It is therefore not uncommon to find that northwest Turkish or Bergama pieces may be dated much too late, or, at times, too early. Coming up with precise dates for pieces within such a conservative tradition is sometimes quite difficult.
The term Bergama is actually a catch-all popular in the rug trade for various local antique productions from the areas around Bergama as well, whose specific identity is only now becoming better known. Many of the pieces commonly dubbed as Bergama were made in the villages of Yacgibedir, Ezine, Balekesir, or Canakkale. This last type is especially recognized by its palette and designs.
Canakkale rugs like this example of the mid nineteenth century have a distinctive rich apricot or salmon ground accompanied by liberal amounts of soft sky blue, pale celadon greens, and golden yellows, in conjunction with ivory.
The designs on Canakkale rugs derive from early Turkish carpets of the so-called “Holbein” type, so named because they appear in the paintings of the Northern Renaissance artist Hans Holbein the Younger (1497-1543). The octagonal medallions with edges elaborated by serial pairs of curling hooks are the “Holbein” elements of classical Turkish derivation, as are the cornerpieces with deep cruciform indentations. The border too is an ancient type attested in the earliest Turkish rug production.
But the overall design of Canakkale rugs like this one is not quite as old as the component motifs. The arrangement of the medallions in a group of four linked by bands with little hooks comes from a different classical Turkish source, the so-called Star Ushak carpets of the sixteenth and seventeenth centuries which have four-lobed, star-like medallions.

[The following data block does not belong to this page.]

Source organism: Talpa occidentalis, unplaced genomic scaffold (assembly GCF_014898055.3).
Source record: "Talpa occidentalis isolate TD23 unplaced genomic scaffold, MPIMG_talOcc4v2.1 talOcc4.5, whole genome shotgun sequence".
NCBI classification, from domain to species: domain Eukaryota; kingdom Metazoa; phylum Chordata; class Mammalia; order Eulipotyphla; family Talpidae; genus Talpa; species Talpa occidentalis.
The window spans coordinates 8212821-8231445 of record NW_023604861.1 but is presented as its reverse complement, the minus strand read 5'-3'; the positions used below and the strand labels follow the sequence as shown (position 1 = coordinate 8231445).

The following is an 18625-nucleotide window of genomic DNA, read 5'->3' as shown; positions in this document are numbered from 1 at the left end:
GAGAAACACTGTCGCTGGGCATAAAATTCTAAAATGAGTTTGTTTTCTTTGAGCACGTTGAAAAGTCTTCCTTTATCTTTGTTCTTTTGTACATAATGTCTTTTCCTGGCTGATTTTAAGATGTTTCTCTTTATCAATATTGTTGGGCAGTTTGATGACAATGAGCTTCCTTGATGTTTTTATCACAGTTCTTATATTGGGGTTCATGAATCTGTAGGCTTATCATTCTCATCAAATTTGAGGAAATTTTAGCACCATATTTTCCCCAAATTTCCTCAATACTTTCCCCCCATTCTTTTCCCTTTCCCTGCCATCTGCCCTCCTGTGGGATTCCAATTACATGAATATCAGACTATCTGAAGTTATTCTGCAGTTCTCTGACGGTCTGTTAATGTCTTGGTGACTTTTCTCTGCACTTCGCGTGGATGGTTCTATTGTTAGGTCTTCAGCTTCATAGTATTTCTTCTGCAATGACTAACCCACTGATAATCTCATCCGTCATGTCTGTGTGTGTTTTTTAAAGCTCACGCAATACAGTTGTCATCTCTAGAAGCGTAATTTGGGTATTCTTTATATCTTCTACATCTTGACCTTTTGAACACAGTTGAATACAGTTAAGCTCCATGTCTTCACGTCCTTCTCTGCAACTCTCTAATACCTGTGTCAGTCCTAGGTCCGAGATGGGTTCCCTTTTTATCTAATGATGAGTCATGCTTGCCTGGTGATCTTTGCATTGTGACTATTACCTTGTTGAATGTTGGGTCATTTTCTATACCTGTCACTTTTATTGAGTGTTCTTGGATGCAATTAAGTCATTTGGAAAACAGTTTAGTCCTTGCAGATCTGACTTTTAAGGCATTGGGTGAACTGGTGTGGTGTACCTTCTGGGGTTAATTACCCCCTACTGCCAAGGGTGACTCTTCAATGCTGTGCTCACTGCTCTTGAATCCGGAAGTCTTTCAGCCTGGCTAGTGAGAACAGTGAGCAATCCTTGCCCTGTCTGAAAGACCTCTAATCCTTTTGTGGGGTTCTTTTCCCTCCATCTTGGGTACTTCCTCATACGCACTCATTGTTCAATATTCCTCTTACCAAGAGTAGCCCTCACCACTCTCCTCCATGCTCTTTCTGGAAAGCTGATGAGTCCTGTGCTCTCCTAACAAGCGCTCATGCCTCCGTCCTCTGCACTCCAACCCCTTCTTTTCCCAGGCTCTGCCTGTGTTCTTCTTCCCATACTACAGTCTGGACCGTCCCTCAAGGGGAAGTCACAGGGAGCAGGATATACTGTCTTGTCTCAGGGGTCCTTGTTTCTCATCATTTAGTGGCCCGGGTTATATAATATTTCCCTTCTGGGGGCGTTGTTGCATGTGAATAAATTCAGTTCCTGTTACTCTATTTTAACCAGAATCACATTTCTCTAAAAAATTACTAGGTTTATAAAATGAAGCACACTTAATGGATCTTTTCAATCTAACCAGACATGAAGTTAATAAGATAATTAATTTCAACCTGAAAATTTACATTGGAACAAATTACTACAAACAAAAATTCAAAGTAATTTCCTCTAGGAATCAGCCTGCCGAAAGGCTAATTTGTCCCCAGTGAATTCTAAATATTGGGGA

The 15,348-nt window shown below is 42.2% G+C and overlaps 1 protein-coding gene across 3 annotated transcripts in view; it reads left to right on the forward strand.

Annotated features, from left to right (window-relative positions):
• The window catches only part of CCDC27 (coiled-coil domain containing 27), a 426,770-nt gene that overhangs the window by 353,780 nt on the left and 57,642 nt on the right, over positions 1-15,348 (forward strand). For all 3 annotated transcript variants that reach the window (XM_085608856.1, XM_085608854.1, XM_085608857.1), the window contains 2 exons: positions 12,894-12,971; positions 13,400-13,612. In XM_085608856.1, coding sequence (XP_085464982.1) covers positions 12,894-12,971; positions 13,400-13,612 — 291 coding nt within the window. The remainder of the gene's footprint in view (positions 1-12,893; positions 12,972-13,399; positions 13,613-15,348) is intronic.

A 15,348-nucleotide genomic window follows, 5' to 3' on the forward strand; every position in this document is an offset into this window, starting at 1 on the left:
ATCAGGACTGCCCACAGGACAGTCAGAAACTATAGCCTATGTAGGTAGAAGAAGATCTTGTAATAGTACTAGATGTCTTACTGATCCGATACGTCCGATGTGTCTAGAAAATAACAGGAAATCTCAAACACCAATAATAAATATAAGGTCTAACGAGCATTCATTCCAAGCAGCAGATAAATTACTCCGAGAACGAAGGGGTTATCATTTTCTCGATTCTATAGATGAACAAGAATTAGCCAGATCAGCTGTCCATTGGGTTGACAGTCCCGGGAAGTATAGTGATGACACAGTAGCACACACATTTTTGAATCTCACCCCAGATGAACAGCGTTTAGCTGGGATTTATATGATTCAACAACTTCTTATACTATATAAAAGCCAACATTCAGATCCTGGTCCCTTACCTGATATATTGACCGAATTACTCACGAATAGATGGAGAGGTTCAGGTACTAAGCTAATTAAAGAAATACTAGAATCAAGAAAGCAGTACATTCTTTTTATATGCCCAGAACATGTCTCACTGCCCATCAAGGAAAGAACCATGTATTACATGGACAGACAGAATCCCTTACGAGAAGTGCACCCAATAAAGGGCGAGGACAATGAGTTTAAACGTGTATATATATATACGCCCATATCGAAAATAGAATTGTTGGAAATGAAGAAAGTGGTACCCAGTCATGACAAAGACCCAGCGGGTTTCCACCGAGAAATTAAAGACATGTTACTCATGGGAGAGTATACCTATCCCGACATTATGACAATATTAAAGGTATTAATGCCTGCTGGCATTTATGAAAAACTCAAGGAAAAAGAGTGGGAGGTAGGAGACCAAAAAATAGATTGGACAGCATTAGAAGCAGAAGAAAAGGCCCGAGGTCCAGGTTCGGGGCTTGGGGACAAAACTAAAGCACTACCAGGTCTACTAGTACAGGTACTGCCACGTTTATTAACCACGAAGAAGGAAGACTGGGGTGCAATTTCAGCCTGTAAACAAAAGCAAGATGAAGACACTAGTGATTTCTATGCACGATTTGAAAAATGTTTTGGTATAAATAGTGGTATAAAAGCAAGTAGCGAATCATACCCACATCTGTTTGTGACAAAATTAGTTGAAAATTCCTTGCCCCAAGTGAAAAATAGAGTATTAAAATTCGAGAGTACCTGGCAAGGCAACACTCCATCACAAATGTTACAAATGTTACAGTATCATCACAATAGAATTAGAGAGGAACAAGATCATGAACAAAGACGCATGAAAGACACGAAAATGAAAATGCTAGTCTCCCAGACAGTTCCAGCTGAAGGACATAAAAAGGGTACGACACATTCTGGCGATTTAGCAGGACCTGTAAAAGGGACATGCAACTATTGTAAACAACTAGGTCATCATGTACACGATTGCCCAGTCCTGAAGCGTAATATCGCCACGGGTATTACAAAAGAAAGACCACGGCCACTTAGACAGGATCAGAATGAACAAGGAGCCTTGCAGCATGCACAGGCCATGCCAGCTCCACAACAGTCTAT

The original aspect of the Canakkale design is its combination of the star Ushak scheme with Holbein medallion elements. This development is difficult to date, but it probably came about early in the eighteenth century and continued into the nineteenth.
There are even early twentieth century examples of this design, although these tend to loose the celadon and golden tones. During the nineteenth century though, Canakkale weavers evolved a simpler version of this pattern with a looser grouping of the medallions better suited to scatter size rugs. But these still continued to use elements of “Holbein” type.
The highly traditional or conservative nature of antique Bergama or Northwest Turkish rugs is particularly interesting and relevant to rug enthusiasts who appreciate the special beauty of early Turkish carpets.
Apart from fragmentary and damaged examples, actual early pieces of this type from before 1600 are exceedingly rare outside the museums specializing in historic rugs and textiles, and when they do appear on the market they command prices that even museums can no longer afford.
Bergama rugs therefore offer the realistic possibility of acquiring genuine antique Turkish pieces which have preserved virtually intact the extraordinary sense of design and color for which early Turkish rugs are so prized. As such they are a collector’s dream in a world where dreams no longer come so easily.